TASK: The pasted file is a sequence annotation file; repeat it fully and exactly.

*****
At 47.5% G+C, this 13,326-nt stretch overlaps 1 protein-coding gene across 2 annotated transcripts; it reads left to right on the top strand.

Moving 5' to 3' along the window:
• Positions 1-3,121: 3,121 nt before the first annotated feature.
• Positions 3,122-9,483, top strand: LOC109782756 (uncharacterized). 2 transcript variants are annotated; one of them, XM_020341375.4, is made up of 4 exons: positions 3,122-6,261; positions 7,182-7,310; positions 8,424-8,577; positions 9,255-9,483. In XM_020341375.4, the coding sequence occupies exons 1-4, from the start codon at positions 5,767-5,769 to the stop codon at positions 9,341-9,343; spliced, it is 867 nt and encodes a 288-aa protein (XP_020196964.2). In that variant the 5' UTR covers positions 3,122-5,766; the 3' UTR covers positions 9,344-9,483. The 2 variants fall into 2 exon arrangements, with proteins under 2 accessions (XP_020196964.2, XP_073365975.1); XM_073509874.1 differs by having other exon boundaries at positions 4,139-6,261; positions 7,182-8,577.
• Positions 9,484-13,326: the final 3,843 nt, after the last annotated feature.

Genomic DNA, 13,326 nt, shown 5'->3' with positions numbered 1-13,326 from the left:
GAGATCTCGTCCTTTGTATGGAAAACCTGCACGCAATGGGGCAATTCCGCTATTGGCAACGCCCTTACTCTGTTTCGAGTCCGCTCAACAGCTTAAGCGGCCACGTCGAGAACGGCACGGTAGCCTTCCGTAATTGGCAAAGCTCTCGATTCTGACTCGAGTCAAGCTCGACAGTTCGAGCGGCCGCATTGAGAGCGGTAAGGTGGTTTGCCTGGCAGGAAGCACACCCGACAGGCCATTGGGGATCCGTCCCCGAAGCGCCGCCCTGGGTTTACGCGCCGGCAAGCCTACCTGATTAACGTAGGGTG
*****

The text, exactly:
At 47.5% G+C, this 13,326-nt stretch overlaps 1 protein-coding gene across 2 annotated transcripts; it reads left to right on the top strand.

Moving 5' to 3' along the window:
• Positions 1-3,121: 3,121 nt before the first annotated feature.
• Positions 3,122-9,483, top strand: LOC109782756 (uncharacterized). 2 transcript variants are annotated; one of them, XM_020341375.4, is made up of 4 exons: positions 3,122-6,261; positions 7,182-7,310; positions 8,424-8,577; positions 9,255-9,483. In XM_020341375.4, the coding sequence occupies exons 1-4, from the start codon at positions 5,767-5,769 to the stop codon at positions 9,341-9,343; spliced, it is 867 nt and encodes a 288-aa protein (XP_020196964.2). In that variant the 5' UTR covers positions 3,122-5,766; the 3' UTR covers positions 9,344-9,483. The 2 variants fall into 2 exon arrangements, with proteins under 2 accessions (XP_020196964.2, XP_073365975.1); XM_073509874.1 differs by having other exon boundaries at positions 4,139-6,261; positions 7,182-8,577.
• Positions 9,484-13,326: the final 3,843 nt, after the last annotated feature.

Genomic DNA, 13,326 nt, shown 5'->3' with positions numbered 1-13,326 from the left:
GAGATCTCGTCCTTTGTATGGAAAACCTGCACGCAATGGGGCAATTCCGCTATTGGCAACGCCCTTACTCTGTTTCGAGTCCGCTCAACAGCTTAAGCGGCCACGTCGAGAACGGCACGGTAGCCTTCCGTAATTGGCAAAGCTCTCGATTCTGACTCGAGTCAAGCTCGACAGTTCGAGCGGCCGCATTGAGAGCGGTAAGGTGGTTTGCCTGGCAGGAAGCACACCCGACAGGCCATTGGGGATCCGTCCCCGAAGCGCCGCCCTGGGTTTACGCGCCGGCAAGCCTACCTGATTAACGTAGGGTG